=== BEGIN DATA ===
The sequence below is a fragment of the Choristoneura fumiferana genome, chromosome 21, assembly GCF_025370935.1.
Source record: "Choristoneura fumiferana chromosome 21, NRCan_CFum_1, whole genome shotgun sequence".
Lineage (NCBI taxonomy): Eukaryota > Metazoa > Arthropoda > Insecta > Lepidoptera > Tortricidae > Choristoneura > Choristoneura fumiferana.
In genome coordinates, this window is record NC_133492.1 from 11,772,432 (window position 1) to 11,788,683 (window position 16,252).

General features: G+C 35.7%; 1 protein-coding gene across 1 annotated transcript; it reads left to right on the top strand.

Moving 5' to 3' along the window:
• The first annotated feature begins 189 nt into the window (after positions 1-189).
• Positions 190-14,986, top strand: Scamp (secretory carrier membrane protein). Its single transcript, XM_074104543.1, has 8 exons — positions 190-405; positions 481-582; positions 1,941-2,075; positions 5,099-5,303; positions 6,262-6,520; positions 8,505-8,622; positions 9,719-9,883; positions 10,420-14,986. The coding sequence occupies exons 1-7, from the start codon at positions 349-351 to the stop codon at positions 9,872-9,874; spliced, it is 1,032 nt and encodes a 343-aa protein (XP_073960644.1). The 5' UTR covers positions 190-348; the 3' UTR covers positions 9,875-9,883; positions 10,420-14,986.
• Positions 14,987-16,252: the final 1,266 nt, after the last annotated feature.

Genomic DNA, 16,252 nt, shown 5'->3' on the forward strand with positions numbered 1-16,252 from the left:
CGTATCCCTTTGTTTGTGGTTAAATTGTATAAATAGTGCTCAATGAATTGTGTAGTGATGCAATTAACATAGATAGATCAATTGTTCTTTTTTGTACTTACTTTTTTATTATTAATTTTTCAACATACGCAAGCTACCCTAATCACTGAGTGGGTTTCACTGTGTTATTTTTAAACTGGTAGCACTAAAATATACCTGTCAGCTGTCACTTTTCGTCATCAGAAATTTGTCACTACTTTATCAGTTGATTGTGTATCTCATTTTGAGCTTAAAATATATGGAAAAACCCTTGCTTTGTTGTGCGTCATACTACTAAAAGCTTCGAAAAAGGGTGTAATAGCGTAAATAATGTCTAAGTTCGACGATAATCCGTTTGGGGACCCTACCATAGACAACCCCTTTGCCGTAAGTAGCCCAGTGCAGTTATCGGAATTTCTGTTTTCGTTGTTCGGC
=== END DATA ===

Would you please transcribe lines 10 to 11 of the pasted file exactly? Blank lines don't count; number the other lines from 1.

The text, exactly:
Genomic DNA, 16,252 nt, shown 5'->3' on the forward strand with positions numbered 1-16,252 from the left:
CGTATCCCTTTGTTTGTGGTTAAATTGTATAAATAGTGCTCAATGAATTGTGTAGTGATGCAATTAACATAGATAGATCAATTGTTCTTTTTTGTACTTACTTTTTTATTATTAATTTTTCAACATACGCAAGCTACCCTAATCACTGAGTGGGTTTCACTGTGTTATTTTTAAACTGGTAGCACTAAAATATACCTGTCAGCTGTCACTTTTCGTCATCAGAAATTTGTCACTACTTTATCAGTTGATTGTGTATCTCATTTTGAGCTTAAAATATATGGAAAAACCCTTGCTTTGTTGTGCGTCATACTACTAAAAGCTTCGAAAAAGGGTGTAATAGCGTAAATAATGTCTAAGTTCGACGATAATCCGTTTGGGGACCCTACCATAGACAACCCCTTTGCCGTAAGTAGCCCAGTGCAGTTATCGGAATTTCTGTTTTCGTTGTTCGGC